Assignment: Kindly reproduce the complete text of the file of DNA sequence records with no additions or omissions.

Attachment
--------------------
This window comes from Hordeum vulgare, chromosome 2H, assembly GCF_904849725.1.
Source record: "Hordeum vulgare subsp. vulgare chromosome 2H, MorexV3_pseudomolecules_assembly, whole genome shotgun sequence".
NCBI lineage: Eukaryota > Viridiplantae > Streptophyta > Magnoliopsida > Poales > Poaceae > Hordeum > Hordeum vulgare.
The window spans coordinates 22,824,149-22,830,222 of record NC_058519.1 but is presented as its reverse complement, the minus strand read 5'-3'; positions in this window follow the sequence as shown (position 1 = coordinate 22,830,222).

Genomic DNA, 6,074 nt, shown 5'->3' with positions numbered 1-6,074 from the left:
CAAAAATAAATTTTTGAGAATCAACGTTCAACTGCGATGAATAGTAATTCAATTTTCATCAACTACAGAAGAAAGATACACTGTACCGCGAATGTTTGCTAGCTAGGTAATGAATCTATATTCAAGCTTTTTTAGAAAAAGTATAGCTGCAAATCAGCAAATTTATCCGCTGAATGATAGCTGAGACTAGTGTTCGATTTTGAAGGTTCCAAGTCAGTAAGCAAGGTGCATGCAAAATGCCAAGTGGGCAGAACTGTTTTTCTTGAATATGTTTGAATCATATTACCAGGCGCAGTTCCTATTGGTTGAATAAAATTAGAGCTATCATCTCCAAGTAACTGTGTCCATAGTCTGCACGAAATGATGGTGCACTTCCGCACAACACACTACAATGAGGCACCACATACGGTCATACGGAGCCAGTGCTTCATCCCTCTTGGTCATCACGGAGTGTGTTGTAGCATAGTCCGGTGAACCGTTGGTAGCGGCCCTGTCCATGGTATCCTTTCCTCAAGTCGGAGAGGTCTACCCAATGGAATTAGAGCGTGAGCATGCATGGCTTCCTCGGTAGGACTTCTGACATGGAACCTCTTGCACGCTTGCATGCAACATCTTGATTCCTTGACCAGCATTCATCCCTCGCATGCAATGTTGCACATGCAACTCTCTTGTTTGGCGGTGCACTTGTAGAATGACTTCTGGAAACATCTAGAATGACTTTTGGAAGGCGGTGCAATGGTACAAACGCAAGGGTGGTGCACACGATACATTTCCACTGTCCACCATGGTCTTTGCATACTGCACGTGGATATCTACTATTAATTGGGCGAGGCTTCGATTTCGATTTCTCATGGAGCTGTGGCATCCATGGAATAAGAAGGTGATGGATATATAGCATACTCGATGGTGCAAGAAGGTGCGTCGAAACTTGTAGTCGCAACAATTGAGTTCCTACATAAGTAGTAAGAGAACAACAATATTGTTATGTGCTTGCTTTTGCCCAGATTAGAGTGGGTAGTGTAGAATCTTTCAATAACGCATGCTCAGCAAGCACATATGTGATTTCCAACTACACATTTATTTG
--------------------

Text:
This window comes from Hordeum vulgare, chromosome 2H, assembly GCF_904849725.1.
Source record: "Hordeum vulgare subsp. vulgare chromosome 2H, MorexV3_pseudomolecules_assembly, whole genome shotgun sequence".
NCBI lineage: Eukaryota > Viridiplantae > Streptophyta > Magnoliopsida > Poales > Poaceae > Hordeum > Hordeum vulgare.
The window spans coordinates 22,824,149-22,830,222 of record NC_058519.1 but is presented as its reverse complement, the minus strand read 5'-3'; positions in this window follow the sequence as shown (position 1 = coordinate 22,830,222).

Genomic DNA, 6,074 nt, shown 5'->3' with positions numbered 1-6,074 from the left:
CAAAAATAAATTTTTGAGAATCAACGTTCAACTGCGATGAATAGTAATTCAATTTTCATCAACTACAGAAGAAAGATACACTGTACCGCGAATGTTTGCTAGCTAGGTAATGAATCTATATTCAAGCTTTTTTAGAAAAAGTATAGCTGCAAATCAGCAAATTTATCCGCTGAATGATAGCTGAGACTAGTGTTCGATTTTGAAGGTTCCAAGTCAGTAAGCAAGGTGCATGCAAAATGCCAAGTGGGCAGAACTGTTTTTCTTGAATATGTTTGAATCATATTACCAGGCGCAGTTCCTATTGGTTGAATAAAATTAGAGCTATCATCTCCAAGTAACTGTGTCCATAGTCTGCACGAAATGATGGTGCACTTCCGCACAACACACTACAATGAGGCACCACATACGGTCATACGGAGCCAGTGCTTCATCCCTCTTGGTCATCACGGAGTGTGTTGTAGCATAGTCCGGTGAACCGTTGGTAGCGGCCCTGTCCATGGTATCCTTTCCTCAAGTCGGAGAGGTCTACCCAATGGAATTAGAGCGTGAGCATGCATGGCTTCCTCGGTAGGACTTCTGACATGGAACCTCTTGCACGCTTGCATGCAACATCTTGATTCCTTGACCAGCATTCATCCCTCGCATGCAATGTTGCACATGCAACTCTCTTGTTTGGCGGTGCACTTGTAGAATGACTTCTGGAAACATCTAGAATGACTTTTGGAAGGCGGTGCAATGGTACAAACGCAAGGGTGGTGCACACGATACATTTCCACTGTCCACCATGGTCTTTGCATACTGCACGTGGATATCTACTATTAATTGGGCGAGGCTTCGATTTCGATTTCTCATGGAGCTGTGGCATCCATGGAATAAGAAGGTGATGGATATATAGCATACTCGATGGTGCAAGAAGGTGCGTCGAAACTTGTAGTCGCAACAATTGAGTTCCTACATAAGTAGTAAGAGAACAACAATATTGTTATGTGCTTGCTTTTGCCCAGATTAGAGTGGGTAGTGTAGAATCTTTCAATAACGCATGCTCAGCAAGCACATATGTGATTTCCAACTACACATTTATTTG